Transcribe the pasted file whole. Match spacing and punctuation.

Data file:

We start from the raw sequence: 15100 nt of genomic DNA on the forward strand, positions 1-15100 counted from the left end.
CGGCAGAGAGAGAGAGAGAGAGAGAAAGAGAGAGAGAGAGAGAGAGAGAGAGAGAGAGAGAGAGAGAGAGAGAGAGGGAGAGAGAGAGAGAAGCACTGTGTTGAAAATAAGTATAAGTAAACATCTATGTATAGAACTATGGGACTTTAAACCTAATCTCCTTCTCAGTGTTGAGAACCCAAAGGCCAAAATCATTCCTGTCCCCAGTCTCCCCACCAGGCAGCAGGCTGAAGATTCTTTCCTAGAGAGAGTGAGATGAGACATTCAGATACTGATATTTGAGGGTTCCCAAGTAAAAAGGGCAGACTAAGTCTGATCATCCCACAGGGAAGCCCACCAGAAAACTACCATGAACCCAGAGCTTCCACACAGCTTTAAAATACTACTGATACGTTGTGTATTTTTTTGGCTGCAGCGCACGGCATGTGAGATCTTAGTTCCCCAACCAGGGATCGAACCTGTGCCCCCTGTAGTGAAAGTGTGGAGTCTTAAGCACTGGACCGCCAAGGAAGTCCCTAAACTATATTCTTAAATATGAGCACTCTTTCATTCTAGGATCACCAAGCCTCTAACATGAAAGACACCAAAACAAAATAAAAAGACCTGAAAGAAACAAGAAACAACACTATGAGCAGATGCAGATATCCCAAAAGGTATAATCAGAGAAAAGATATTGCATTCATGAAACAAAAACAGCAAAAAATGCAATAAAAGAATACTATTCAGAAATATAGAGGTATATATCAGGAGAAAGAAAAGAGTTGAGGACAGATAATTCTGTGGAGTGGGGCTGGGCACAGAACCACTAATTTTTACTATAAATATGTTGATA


We start from the raw sequence: 15100 nt of genomic DNA on the forward strand, positions 1-15100 counted from the left end.
CGGCAGAGAGAGAGAGAGAGAGAGAAAGAGAGAGAGAGAGAGAGAGAGAGAGAGAGAGAGAGAGAGAGAGAGAGAGGGAGAGAGAGAGAGAAGCACTGTGTTGAAAATAAGTATAAGTAAACATCTATGTATAGAACTATGGGACTTTAAACCTAATCTCCTTCTCAGTGTTGAGAACCCAAAGGCCAAAATCATTCCTGTCCCCAGTCTCCCCACCAGGCAGCAGGCTGAAGATTCTTTCCTAGAGAGAGTGAGATGAGACATTCAGATACTGATATTTGAGGGTTCCCAAGTAAAAAGGGCAGACTAAGTCTGATCATCCCACAGGGAAGCCCACCAGAAAACTACCATGAACCCAGAGCTTCCACACAGCTTTAAAATACTACTGATACGTTGTGTATTTTTTTGGCTGCAGCGCACGGCATGTGAGATCTTAGTTCCCCAACCAGGGATCGAACCTGTGCCCCCTGTAGTGAAAGTGTGGAGTCTTAAGCACTGGACCGCCAAGGAAGTCCCTAAACTATATTCTTAAATATGAGCACTCTTTCATTCTAGGATCACCAAGCCTCTAACATGAAAGACACCAAAACAAAATAAAAAGACCTGAAAGAAACAAGAAACAACACTATGAGCAGATGCAGATATCCCAAAAGGTATAATCAGAGAAAAGATATTGCATTCATGAAACAAAAACAGCAAAAAATGCAATAAAAGAATACTATTCAGAAATATAGAGGTATATATCAGGAGAAAGAAAAGAGTTGAGGACAGATAATTCTGTGGAGTGGGGCTGGGCACAGAACCACTAATTTTTACTATAAATATGTTGATA